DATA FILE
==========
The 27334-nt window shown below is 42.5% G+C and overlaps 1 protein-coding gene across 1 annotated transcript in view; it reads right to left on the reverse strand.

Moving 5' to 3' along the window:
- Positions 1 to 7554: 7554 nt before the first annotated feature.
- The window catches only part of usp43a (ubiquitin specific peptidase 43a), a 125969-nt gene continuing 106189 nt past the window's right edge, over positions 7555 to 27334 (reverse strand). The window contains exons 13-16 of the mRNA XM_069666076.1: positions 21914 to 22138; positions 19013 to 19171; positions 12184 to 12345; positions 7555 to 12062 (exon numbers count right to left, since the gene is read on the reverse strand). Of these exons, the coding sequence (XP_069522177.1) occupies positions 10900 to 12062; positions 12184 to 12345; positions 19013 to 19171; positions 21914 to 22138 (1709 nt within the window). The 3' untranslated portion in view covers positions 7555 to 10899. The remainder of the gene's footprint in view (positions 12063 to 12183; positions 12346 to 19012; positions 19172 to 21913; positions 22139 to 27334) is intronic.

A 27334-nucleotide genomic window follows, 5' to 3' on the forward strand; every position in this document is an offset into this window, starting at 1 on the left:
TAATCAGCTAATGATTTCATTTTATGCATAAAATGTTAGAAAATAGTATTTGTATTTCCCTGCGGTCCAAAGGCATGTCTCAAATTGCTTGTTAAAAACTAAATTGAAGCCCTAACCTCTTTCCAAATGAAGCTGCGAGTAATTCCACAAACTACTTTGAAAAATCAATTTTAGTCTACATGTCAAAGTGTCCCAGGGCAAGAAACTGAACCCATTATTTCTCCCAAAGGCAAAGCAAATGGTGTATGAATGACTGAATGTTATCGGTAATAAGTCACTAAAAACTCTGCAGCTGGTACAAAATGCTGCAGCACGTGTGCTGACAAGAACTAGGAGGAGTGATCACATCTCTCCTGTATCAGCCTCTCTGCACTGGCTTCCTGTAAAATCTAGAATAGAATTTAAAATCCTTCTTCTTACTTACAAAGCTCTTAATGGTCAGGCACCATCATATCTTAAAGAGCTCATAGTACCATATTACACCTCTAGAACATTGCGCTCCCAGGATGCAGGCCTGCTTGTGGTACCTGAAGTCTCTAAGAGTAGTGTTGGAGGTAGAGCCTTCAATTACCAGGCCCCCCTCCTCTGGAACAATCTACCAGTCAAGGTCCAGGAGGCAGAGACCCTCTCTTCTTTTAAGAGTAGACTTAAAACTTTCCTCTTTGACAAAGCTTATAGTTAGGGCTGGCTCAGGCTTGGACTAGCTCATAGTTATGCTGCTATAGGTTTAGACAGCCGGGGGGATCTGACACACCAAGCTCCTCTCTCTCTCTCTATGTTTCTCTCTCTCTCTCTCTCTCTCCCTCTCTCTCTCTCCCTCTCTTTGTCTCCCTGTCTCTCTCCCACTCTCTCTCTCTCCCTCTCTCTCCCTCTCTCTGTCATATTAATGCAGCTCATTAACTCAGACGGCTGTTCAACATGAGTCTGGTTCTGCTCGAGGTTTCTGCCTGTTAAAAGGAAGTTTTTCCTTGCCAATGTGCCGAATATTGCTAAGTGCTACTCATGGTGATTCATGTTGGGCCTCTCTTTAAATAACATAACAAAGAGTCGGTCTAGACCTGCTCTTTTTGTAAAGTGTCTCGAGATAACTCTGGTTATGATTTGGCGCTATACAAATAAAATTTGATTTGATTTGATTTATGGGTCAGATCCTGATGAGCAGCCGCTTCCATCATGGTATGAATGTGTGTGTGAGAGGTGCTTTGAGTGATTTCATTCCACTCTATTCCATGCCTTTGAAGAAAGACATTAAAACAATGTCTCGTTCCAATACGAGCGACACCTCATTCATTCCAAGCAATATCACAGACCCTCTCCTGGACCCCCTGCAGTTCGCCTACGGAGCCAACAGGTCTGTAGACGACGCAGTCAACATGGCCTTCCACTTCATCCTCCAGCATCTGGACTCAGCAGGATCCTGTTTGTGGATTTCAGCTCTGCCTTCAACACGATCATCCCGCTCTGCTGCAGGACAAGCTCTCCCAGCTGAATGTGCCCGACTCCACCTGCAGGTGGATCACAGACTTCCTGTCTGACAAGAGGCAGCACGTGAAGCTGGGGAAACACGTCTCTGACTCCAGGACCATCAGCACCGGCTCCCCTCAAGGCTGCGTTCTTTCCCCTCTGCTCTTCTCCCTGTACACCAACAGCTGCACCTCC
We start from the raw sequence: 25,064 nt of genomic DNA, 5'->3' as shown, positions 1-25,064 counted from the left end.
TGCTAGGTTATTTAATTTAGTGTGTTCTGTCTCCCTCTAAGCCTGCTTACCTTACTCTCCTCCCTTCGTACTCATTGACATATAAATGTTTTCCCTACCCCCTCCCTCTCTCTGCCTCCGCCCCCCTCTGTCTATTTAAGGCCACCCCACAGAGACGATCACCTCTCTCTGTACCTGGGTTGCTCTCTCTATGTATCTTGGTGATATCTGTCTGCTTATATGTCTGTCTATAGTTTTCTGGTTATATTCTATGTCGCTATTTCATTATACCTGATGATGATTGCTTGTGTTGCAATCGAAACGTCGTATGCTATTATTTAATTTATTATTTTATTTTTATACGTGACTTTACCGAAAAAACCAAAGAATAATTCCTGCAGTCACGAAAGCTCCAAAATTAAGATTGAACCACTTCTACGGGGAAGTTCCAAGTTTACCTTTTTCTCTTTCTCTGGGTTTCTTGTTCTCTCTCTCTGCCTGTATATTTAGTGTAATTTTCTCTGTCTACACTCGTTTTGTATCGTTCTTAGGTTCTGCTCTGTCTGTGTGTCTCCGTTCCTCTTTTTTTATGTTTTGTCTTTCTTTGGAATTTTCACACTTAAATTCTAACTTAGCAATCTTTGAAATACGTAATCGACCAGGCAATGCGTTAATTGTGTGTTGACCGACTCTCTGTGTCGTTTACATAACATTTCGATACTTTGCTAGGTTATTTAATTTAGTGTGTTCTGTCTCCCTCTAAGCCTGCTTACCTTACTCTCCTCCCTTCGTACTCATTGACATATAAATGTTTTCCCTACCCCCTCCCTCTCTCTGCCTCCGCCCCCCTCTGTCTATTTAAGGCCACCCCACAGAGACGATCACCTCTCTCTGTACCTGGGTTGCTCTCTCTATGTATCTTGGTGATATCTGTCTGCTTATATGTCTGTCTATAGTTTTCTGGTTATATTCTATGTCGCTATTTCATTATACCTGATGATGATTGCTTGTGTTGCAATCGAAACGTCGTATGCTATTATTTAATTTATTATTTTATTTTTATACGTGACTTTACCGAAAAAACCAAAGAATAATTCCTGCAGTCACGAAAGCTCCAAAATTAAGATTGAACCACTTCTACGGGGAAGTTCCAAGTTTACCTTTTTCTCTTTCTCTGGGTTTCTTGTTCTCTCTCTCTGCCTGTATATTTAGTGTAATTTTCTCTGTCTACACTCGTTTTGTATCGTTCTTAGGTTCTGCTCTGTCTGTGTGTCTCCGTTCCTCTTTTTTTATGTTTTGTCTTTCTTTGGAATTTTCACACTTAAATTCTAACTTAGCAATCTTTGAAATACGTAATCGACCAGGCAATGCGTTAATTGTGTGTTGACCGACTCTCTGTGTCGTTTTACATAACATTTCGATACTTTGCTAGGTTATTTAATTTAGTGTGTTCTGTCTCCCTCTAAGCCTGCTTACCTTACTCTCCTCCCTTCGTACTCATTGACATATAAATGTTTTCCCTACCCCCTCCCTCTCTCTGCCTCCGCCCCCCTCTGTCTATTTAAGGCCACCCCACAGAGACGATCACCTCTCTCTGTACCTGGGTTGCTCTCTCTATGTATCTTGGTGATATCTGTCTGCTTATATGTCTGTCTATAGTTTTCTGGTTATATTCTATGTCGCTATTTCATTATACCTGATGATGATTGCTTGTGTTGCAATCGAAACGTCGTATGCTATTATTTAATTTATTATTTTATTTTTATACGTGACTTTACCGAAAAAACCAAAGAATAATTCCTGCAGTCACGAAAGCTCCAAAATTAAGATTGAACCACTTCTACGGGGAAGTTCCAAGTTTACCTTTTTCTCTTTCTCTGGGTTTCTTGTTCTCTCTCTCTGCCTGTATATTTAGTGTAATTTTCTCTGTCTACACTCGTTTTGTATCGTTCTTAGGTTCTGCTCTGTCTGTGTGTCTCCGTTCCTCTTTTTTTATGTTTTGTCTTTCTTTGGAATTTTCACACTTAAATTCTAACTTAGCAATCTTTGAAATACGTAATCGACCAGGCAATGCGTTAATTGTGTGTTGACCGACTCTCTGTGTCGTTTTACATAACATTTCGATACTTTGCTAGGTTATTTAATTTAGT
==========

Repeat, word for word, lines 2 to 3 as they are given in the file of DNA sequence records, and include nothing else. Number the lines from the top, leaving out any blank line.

Moving 5' to 3' along the window:
- Positions 1 to 7554: 7554 nt before the first annotated feature.